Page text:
Research engineer Jane Manchun Wong, who is prolific when it comes to revealing social media features before their launch, discovered that Twitter was testing DM reactions last year, and now it’s coming to all users on the web, iOS, and Android.
Twitter’s Help Center site explains that the emoji reactions can easily be added to a Direct Message—both text and media attachments. “To add a reaction, hover over the message and click the reaction button (heart and plus icon), or double tap on the message and pick an emoji from the pop-up.”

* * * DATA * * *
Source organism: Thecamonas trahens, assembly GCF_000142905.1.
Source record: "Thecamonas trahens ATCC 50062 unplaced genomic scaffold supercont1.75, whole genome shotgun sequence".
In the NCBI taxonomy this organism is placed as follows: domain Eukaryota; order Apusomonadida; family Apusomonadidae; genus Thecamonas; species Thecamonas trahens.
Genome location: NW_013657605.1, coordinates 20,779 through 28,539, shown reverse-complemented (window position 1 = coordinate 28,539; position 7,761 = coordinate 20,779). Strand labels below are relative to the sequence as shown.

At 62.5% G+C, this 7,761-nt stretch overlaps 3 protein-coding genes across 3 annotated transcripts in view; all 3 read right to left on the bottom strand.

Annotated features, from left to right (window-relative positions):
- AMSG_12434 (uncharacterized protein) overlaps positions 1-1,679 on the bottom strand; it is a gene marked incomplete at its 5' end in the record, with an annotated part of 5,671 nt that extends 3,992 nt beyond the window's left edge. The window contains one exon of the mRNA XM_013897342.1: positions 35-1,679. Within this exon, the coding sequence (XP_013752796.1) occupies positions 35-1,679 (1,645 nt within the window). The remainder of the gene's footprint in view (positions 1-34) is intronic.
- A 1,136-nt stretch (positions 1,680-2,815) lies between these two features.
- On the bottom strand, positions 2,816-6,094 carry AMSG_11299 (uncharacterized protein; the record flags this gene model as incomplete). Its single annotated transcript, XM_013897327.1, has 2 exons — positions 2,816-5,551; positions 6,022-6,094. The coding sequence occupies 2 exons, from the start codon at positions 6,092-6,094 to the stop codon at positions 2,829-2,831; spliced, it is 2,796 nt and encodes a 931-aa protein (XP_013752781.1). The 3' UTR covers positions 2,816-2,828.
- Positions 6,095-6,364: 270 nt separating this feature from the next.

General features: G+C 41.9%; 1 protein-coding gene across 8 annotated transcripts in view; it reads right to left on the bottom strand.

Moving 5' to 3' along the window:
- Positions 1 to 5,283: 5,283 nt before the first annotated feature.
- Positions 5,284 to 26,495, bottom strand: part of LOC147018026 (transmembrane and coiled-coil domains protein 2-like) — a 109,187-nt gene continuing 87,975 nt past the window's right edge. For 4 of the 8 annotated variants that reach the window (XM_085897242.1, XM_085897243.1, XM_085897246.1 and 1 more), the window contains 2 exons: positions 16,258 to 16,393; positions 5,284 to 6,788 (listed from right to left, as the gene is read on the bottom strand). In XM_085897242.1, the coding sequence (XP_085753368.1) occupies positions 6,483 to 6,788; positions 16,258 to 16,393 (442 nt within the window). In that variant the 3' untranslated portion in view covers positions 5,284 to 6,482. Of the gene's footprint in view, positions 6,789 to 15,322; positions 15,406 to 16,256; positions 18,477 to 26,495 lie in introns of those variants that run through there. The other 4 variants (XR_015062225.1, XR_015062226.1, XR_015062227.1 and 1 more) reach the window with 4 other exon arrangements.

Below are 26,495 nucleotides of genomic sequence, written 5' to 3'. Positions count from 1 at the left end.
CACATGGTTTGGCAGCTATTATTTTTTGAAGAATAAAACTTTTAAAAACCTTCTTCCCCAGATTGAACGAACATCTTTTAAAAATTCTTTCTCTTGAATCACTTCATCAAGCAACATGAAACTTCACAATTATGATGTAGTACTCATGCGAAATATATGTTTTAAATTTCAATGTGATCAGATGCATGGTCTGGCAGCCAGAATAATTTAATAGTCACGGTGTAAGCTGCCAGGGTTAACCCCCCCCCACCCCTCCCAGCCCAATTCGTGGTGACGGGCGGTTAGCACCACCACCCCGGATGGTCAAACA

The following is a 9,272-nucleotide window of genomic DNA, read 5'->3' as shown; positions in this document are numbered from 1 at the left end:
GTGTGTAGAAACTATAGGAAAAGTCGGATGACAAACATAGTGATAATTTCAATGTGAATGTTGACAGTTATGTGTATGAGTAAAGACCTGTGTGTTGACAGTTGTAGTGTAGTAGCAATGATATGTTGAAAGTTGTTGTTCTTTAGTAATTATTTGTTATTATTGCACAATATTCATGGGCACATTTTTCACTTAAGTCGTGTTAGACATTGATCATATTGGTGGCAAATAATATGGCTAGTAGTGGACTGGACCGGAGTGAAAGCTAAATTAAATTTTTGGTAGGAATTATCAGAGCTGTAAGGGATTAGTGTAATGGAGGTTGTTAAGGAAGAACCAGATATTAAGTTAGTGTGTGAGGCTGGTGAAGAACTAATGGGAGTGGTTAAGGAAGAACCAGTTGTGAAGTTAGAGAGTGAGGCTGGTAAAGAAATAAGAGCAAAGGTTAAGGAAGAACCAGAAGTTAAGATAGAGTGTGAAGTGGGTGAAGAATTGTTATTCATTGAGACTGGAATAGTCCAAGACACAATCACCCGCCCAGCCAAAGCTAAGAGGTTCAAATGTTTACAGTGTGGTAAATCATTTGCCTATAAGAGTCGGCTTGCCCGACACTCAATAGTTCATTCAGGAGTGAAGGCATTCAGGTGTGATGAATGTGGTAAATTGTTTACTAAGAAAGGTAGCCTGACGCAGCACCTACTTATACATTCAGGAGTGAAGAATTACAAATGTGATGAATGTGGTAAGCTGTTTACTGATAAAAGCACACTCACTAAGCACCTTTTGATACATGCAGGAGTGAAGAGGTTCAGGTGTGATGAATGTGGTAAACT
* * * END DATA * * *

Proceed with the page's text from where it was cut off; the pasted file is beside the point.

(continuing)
If you happen to be using an older version of the iOS or Android Twitter app that doesn’t support message reactions, they will be displayed as text-based messages.
While some would argue that Twitter should be dealing with the trolls and bots populating the service, the Reactions feature will certainly be useful for those messages where you’d rather not give an actual reply.